World’s oldest known animal identified after decades-long mystery

Rodiano Bonacci
Сентября 22, 2018

"The fossil fat now confirms Dickinsonia as the oldest known animal fossil, solving a decades-old mystery that has been the Holy Grail of palaeontology", Brocks continued.

The research has been published in the journal Science.

Dickinsonia came from a period known as the Ediacaran, which spanned about 94 million years from the end of the Cryogenian Period to the beginning of the Cambrian Period 541 Mya.

The decades-long mystery surrounding a creature that lived on Earth over half a billion years ago has finally been settled, thanks to fossils found in Russian Federation which are so well preserved they still contain fat molecules.

"I took a helicopter to reach this very remote part of the world - home to bears and mosquitoes - where I could find Dickinsonia fossils with organic matter still intact", he added.

Mr Bobrovskiy said the team developed a new approach to study Dickinsonia fossils, which hold the key between the old world dominated by bacteria and the world of large animals that emerged 540 million years ago during the "Cambrian explosion".

A new study has revealed that the earliest confirmed animal in the geological record lived 558 million years ago.

"The fossil fat molecules that we've found prove that animals were large and abundant 558 million years ago, millions of years earlier than previously thought", said Associate Professor Jochen Brocks from the ANU Research School of Earth Sciences.

Dickinsonia is part of the Ediacaran biota, a class that includes other soft-bodied organisms similar to jellyfish, sea anemones, or worms.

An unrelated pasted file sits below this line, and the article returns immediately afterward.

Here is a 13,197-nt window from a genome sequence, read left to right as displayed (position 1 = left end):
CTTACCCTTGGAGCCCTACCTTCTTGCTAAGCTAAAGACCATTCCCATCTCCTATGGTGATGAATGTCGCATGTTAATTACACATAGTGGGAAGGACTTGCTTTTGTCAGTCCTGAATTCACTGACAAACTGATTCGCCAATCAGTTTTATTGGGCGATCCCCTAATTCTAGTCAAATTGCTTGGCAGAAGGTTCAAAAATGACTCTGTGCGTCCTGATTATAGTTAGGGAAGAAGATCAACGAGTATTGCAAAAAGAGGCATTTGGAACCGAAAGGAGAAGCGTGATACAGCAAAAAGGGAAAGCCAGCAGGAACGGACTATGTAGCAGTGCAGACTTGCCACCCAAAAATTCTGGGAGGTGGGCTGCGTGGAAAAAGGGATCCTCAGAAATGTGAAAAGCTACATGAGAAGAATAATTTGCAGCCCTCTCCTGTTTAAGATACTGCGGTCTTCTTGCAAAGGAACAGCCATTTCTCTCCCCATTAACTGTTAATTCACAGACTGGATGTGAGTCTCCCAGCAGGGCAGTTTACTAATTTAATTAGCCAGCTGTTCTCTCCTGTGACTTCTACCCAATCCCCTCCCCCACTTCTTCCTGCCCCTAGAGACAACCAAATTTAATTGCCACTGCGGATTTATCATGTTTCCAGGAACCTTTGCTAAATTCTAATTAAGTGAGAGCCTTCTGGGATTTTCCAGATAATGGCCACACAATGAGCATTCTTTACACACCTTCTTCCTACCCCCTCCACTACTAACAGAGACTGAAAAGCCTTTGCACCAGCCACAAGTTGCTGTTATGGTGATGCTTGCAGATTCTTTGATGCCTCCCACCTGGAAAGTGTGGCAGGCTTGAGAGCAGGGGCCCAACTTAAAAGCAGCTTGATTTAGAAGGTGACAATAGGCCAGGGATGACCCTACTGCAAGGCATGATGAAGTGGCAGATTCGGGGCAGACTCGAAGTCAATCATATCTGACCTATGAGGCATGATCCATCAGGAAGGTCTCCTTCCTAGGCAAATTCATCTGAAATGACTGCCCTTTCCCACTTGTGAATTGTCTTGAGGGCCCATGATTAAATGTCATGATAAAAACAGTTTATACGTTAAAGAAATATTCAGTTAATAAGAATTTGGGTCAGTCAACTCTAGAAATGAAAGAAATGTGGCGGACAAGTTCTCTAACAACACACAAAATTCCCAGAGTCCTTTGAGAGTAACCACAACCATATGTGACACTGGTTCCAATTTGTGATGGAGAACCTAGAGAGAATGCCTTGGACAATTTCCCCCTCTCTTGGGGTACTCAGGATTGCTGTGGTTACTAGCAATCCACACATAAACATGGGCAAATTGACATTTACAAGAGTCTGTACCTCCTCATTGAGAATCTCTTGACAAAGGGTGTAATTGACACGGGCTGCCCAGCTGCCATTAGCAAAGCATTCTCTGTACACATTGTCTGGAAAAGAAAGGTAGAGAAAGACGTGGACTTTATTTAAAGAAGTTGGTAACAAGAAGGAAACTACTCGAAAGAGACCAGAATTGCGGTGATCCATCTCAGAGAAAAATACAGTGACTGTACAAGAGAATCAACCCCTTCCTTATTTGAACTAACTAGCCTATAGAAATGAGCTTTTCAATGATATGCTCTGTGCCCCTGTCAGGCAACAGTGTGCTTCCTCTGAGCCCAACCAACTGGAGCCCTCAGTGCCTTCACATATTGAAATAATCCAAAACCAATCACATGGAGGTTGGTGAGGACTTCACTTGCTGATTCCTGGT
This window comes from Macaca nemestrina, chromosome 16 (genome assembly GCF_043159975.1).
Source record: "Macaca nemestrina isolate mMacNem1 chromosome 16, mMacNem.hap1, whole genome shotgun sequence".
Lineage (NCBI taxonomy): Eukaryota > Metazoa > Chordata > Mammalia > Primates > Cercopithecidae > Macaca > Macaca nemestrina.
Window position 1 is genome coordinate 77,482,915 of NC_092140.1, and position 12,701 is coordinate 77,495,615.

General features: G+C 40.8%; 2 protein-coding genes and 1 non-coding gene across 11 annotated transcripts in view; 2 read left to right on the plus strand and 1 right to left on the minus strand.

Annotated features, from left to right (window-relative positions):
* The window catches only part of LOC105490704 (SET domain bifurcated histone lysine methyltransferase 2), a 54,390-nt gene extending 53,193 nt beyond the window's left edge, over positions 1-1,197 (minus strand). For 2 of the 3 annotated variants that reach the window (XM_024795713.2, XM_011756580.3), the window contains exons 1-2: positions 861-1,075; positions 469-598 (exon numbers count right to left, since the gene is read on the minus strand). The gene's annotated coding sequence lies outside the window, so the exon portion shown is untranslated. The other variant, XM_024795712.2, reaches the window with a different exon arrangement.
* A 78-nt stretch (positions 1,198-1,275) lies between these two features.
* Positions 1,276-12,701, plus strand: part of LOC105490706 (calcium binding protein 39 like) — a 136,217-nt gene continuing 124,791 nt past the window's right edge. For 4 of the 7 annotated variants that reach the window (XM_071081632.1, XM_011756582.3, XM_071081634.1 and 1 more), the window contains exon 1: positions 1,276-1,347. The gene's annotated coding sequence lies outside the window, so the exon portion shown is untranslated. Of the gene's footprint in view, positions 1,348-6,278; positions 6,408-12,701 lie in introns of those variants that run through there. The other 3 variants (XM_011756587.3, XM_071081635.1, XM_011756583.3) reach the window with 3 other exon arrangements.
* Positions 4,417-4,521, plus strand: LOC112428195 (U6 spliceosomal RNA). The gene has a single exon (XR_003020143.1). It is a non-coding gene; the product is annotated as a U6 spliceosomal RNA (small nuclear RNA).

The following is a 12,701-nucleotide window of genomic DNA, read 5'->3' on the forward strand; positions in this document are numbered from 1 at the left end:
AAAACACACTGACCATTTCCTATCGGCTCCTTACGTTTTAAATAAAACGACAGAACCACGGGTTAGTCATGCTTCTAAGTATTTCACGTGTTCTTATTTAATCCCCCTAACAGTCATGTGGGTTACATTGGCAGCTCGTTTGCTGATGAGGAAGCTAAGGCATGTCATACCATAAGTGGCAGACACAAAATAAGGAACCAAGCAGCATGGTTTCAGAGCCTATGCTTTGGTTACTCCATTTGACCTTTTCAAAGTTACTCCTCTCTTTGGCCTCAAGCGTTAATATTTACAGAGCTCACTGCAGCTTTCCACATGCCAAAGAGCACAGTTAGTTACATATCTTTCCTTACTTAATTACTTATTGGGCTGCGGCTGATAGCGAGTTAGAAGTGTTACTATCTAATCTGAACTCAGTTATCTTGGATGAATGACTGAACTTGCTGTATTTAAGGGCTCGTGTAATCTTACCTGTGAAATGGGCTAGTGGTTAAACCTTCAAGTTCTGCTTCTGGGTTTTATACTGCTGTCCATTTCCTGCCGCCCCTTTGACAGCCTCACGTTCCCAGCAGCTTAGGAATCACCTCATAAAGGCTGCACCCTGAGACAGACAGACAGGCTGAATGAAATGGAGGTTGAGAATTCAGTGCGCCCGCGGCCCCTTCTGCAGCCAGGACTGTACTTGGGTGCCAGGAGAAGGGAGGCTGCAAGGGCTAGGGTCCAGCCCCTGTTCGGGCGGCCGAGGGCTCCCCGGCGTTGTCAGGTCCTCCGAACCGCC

Most of the Dickinsonia fossils were found in the Ediacara Hills in Australia, and have been subjected to tremendous heat, pressure and weathering, leaving no organic matter behind. It looks rather like a leaf.

By identifying specific biomarkers preserved alongside fossils of oval-shaped life forms from the Ediacaran Period, fossils from which are typically considered one of the greatest mysteries in paleontology, researchers say the ovular organism is not a fungus or protist, as some have thought, but an early animal. "I had to hang over the edge of a cliff on ropes and dig out huge blocks of sandstone, throw them down, wash the sandstone and repeat this process until I found the fossils I was after", said Ilya Bobrovskiy, an Australian researcher who discovered the fossil.

"These fossils were located in the middle of cliffs of the White Sea that are 60 to 100 metres high".

Bobrovskiy then developed a special technique to test the Dickinsonia remnants for cholesterol.

ANU researcher Ilya Bobrovskiy searches for fossils in the Zimnie Gory locality, Russia.

As soon as Bobrovskiy showed the findings to Brocks, he immediately realized what he saw, noting they were a game changer and he "immediately saw the significance". And, since animals are the only organisms capable of producing cholesterol, they argue that the molecules offer definitive evidence of Dickinsonia's status.

"There's a lot of uncertainty", Bobrovskiy said of studying such ancient life.

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